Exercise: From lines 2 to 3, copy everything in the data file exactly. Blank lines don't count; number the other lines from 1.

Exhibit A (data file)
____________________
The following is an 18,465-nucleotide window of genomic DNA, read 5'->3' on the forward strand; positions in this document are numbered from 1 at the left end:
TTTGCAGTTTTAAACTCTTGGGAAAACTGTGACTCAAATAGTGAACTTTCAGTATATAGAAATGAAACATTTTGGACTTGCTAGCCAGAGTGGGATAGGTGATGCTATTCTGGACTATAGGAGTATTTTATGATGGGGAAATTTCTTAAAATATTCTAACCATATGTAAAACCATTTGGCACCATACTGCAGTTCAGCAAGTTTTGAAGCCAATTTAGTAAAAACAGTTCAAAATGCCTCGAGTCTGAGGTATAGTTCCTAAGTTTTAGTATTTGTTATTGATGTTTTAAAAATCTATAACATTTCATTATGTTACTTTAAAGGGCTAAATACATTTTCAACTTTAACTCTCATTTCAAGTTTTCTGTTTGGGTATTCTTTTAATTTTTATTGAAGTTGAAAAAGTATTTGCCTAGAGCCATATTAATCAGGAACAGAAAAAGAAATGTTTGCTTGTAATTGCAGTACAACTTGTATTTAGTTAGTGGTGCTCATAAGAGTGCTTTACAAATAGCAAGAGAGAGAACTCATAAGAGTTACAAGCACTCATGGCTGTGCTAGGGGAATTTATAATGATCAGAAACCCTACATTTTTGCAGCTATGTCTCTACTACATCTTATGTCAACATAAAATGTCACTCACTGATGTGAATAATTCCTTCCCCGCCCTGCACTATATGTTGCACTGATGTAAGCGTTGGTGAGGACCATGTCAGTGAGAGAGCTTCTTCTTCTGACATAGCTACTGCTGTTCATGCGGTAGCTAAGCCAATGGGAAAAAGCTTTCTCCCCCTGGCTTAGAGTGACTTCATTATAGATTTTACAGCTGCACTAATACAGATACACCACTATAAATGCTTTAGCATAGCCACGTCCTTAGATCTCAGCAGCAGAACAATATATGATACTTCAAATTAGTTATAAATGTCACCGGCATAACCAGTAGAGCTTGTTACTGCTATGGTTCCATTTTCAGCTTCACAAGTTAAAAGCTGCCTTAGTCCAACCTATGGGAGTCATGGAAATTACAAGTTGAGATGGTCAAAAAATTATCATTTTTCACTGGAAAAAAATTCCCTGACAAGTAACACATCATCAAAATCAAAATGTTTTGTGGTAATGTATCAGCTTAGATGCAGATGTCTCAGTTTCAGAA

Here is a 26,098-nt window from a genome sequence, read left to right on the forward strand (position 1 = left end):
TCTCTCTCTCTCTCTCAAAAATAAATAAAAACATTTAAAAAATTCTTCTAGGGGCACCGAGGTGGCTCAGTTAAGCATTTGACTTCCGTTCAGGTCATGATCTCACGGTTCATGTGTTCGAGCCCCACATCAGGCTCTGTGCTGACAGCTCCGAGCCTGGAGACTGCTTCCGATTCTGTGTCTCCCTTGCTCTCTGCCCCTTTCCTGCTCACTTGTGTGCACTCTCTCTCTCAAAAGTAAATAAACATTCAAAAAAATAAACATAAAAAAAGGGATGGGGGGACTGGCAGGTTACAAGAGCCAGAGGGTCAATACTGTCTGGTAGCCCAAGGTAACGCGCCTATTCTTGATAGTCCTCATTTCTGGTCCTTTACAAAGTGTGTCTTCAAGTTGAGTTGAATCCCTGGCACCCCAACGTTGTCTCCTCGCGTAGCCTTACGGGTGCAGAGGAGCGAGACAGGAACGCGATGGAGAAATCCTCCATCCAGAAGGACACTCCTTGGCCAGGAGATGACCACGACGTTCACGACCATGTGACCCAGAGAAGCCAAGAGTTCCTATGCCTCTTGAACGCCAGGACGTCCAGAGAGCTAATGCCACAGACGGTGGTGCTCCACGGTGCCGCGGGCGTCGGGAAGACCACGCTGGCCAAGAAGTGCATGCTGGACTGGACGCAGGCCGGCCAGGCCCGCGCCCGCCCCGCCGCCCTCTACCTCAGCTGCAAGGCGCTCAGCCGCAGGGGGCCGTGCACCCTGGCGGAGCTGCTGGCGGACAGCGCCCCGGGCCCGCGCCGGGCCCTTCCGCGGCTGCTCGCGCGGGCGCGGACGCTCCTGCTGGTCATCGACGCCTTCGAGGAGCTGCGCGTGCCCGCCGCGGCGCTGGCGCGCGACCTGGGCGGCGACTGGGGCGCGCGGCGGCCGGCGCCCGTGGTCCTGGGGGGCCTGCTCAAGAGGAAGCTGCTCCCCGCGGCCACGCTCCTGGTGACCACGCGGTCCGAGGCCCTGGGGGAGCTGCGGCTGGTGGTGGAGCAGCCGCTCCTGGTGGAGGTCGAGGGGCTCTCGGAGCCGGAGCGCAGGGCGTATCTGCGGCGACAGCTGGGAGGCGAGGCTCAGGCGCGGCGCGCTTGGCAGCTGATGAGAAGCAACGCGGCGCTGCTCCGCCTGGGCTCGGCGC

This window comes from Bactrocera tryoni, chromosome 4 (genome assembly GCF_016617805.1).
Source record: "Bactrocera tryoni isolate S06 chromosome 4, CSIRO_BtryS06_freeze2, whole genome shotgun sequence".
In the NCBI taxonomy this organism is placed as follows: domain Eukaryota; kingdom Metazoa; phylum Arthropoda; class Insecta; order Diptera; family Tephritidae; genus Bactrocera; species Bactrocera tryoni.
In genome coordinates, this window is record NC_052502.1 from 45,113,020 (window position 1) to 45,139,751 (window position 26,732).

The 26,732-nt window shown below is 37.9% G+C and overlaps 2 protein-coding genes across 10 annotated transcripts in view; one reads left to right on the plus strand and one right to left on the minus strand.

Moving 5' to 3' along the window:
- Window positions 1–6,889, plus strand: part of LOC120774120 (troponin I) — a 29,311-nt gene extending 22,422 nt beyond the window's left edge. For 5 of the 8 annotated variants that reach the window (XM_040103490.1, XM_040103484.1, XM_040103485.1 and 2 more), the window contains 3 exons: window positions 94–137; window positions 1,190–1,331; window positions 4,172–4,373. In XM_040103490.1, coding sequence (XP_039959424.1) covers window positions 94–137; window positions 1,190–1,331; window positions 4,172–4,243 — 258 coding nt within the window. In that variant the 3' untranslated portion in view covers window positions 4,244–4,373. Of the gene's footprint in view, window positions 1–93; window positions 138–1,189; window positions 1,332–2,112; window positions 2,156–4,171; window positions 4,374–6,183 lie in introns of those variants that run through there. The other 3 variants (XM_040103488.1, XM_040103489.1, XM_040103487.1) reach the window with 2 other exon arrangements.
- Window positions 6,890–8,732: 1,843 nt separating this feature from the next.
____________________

TTTGCAGTTTTAAACTCTTGGGAAAACTGTGACTCAAATAGTGAACTTTCAGTATATAGAAATGAAACATTTTGGACTTGCTAGCCAGAGTGGGATAGGTGATGCTATTCTGGACTATAGGAGTATTTTATGATGGGGAAATTTCTTAAAATATTCTAACCATATGTAAAACCATTTGGCACCATACTGCAGTTCAGCAAGTTTTGAAGCCAATTTAGTAAAAACAGTTCAAAATGCCTCGAGTCTGAGGTATAGTTCCTAAGTTTTAGTATTTGTTATTGATGTTTTAAAAATCTATAACATTTCATTATGTTACTTTAAAGGGCTAAATACATTTTCAACTTTAACTCTCATTTCAAGTTTTCTGTTTGGGTATTCTTTTAATTTTTATTGAAGTTGAAAAAGTATTTGCCTAGAGCCATATTAATCAGGAACAGAAAAAGAAATGTTTGCTTGTAATTGCAGTACAACTTGTATTTAGTTAGTGGTGCTCATAAGAGTGCTTTACAAATAGCAAGAGAGAGAACTCATAAGAGTTACAAGCACTCATGGCTGTGCTAGGGGAATTTATAATGATCAGAAACCCTACATTTTTGCAGCTATGTCTCTACTACATCTTATGTCAACATAAAATGTCACTCACTGATGTGAATAATTCCTTCCCCGCCCTGCACTATATGTTGCACTGATGTAAGCGTTGGTGAGGACCATGTCAGTGAGAGAGCTTCTTCTTCTGACATAGCTACTGCTGTTCATGCGGTAGCTAAGCCAATGGGAAAAAGCTTTCTCCCCCTGGCTTAGAGTGACTTCATTATAGATTTTACAGCTGCACTAATACAGATACACCACTATAAATGCTTTAGCATAGCCACGTCCTTAGATCTCAGCAGCAGAACAATATATGATACTTCAAATTAGTTATAAATGTCACCGGCATAACCAGTAGAGCTTGTTACTGCTATGGTTCCATTTTCAGCTTCACAAGTTAAAAGCTGCCTTAGTCCAACCTATGGGAGTCATGGAAATTACAAGTTGAGATGGTCAAAAAATTATCATTTTTCACTGGAAAAAAATTCCCTGACAAGTAACACATCATCAAAATCAAAATGTTTTGTGGTAATGTATCAGCTTAGATGCAGATGTCTCAGTTTCAGAA

Here is a 26,098-nt window from a genome sequence, read left to right on the forward strand (position 1 = left end):